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Mrs. Phillips, and the anonymous author of Tract 2, attach bibliographies to their articles. Unfortunately, many of the sources must be regarded as suspect (as in "biased") because of their author's occasional (or not so occasional) extreme Fundamentalist Christian agendas ( marked with ).

I have done the same with the neo-pagan references ( marked with ) in my own bibliography, using those so marked as references for modern Pagan and Wiccan beliefs only, and have checked any historical information taken from them against other references.

Many of these tracts seem to use each other as references ....... I find the same mis-information repeated over and over again, sometimes almost word for word. You will notice this in many of the anti-Halloween references listed further down on this page.

I must also point out that bibliographies such as Phillips' and that of Tract 2 (Margadonna and Tract 1 had none) would be laughed out of a freshman High School English class. They just give names of publications, with no publishers and few dates, making it difficult to check the references for oneself. I have been able to check most of the magazine references, and the results of that check are noted below.



BIBLIOGRAPHY (PHILLIPS):

  • Encyclopedia Americana
  • Encyclopedia Brittanica
  • The World Book Encyclopedia
    (note: Ms. Moonstone's comments on these references are most interesting indeed:)

    "When these books and pamphlets cite sources at all, they usually list the Encyclopaedia Brittannica, Encyclopedia Americana, and the World Book Encyclopedia. The Brittannica and the Americana ..... do, indeed list Samhain as the Lord of Death, contrary to Celtic scholars, and list no references. The World Book ..... lists as its sources several children's books (hardly what one could consider scholarly texts, and, of course, themselves citing no references)."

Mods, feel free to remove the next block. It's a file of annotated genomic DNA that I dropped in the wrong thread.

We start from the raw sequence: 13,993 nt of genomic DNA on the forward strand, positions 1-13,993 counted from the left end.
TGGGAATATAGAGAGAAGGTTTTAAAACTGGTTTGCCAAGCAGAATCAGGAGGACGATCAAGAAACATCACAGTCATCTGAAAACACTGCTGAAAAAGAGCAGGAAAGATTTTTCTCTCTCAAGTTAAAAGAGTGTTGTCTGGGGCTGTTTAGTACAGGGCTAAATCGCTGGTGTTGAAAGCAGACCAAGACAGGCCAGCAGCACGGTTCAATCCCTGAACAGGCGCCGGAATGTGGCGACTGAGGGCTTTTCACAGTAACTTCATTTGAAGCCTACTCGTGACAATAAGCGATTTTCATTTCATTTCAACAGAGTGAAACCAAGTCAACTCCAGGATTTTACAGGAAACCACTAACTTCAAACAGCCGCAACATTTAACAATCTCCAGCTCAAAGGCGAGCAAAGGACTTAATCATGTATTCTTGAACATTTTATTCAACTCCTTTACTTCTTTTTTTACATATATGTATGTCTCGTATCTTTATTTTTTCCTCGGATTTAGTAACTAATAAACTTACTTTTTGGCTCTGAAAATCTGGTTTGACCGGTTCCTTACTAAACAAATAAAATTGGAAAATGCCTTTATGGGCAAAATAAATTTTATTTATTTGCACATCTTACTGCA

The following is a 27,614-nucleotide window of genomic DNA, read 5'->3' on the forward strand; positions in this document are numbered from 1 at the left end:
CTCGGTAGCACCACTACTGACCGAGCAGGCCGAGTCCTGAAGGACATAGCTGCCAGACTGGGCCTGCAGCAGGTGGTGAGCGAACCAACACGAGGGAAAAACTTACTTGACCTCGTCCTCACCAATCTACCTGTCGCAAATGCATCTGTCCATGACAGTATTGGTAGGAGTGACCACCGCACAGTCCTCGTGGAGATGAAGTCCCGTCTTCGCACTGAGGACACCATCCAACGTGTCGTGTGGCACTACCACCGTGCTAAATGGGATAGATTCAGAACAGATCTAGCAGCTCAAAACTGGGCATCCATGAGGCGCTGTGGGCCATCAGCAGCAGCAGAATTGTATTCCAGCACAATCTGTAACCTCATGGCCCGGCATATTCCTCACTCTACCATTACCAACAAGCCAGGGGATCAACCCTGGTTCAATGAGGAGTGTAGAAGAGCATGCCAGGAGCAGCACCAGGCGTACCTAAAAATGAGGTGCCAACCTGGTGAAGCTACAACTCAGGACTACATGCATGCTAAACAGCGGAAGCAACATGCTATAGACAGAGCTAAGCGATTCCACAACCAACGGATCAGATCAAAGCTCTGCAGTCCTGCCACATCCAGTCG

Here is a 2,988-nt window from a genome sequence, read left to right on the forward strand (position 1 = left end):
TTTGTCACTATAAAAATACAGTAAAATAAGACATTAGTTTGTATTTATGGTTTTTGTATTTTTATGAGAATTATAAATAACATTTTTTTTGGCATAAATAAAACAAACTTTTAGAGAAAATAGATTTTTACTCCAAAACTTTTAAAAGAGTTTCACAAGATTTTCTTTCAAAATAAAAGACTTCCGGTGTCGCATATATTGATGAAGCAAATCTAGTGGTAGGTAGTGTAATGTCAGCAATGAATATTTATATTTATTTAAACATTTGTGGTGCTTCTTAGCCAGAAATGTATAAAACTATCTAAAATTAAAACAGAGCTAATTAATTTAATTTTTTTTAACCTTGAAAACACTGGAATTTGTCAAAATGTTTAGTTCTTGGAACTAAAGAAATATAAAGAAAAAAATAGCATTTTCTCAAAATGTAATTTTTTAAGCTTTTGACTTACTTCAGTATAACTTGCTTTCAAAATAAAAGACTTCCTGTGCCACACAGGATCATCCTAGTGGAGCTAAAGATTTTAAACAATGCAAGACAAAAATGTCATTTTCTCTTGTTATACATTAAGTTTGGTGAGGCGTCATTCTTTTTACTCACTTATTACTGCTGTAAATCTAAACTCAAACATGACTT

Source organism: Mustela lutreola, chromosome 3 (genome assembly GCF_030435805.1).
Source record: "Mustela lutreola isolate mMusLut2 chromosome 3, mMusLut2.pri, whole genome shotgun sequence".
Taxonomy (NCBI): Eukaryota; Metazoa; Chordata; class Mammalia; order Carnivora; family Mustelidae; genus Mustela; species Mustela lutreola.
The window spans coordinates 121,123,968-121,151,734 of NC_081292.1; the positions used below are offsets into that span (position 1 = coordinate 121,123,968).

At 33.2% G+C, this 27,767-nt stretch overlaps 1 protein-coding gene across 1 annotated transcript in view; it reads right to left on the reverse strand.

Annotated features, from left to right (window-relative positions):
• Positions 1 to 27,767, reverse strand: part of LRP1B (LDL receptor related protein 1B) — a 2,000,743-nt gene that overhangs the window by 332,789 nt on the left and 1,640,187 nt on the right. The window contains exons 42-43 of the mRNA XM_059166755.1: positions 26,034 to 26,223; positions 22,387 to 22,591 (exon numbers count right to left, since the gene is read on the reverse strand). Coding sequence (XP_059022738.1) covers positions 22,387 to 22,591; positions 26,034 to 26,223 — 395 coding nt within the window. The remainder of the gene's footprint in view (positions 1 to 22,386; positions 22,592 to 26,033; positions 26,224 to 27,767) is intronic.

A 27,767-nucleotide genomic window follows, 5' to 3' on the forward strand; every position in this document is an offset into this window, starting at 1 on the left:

NEW INFO: The 1911 Britannica (done before the excavations and serious research) DOES list its references for Halloween, with the same "Samhain = god of the dead" mistake.

    • Brand's "Antiquities of Britain"
    • Chambers' "Book of Days"
    • Grimm's "Deutche Mythologie, ch XX
    • and Frazer's "Golden Bough"

    But no page numbers or footnote marks. and they don't mention sacrifices or going from house to house.

    NEW INFO: However, it seems that the Britannica is finally catching up! See: Britannica.com

  • Christian Life, October 1980
  • The Standard Dictionary of Folklore
  • Babylon Mystery Religion
    (note: this buzz-phrase has always fascinated me. It seems to stem from a Texxe Marrs, who has outlined quite an elaborate Sumerian/Babylonian religion that does not seem to be supported by archaeology.) He's heavy into the Conspiracy Theory of History.
    Here's Jack Chick's version of Mr. Marrs' thesis.
  • The Satan Seller, Mike Warnke
    (note: Mr. Warnke has been recently exposed as something of a fraud in "Cornerstone" magazine, (Vol. 21, No. 98) showing his stories of his involvement with Satanism as being quite impossible.)
  • Freed From Witchcraft, Dareen Irvine
  • Time Magazine, June 19, 1972
    (note: This is actually Vol. 99 No. 25, and has a good article on the occult revival, but no reference to Halloween whatsoever.)
  • The Supernatural, Grolier Enter., Inc.
  • Christianity Today, Oct. 21, 1977
    (note: This is really the issue for Oct. 22 (Vol. XXI No. 2) and has nothing on the occult or Halloween that I could find.)

BIBLIOGRAPHY (TRACT 2):

  • Encyclopedia Britannica
  • World Book Encyclopedia
    (note: see Ms. Moonstone's comments above)
  • "Halloween Through 20 Centuries", Ralph Linton
  • The Book of Festive Holidays
  • Newsweek (Feb., 1974)
    (note: There is an article on exorcism in Vol. 83 #5/6 Feb. 4/11 1974, but nothing on Halloween.)


BIBLIOGRAPHY (BETHANCOURT):

  • Adler, Margot, "Drawing Down The Moon" (Boston: Beacon Press, 1986)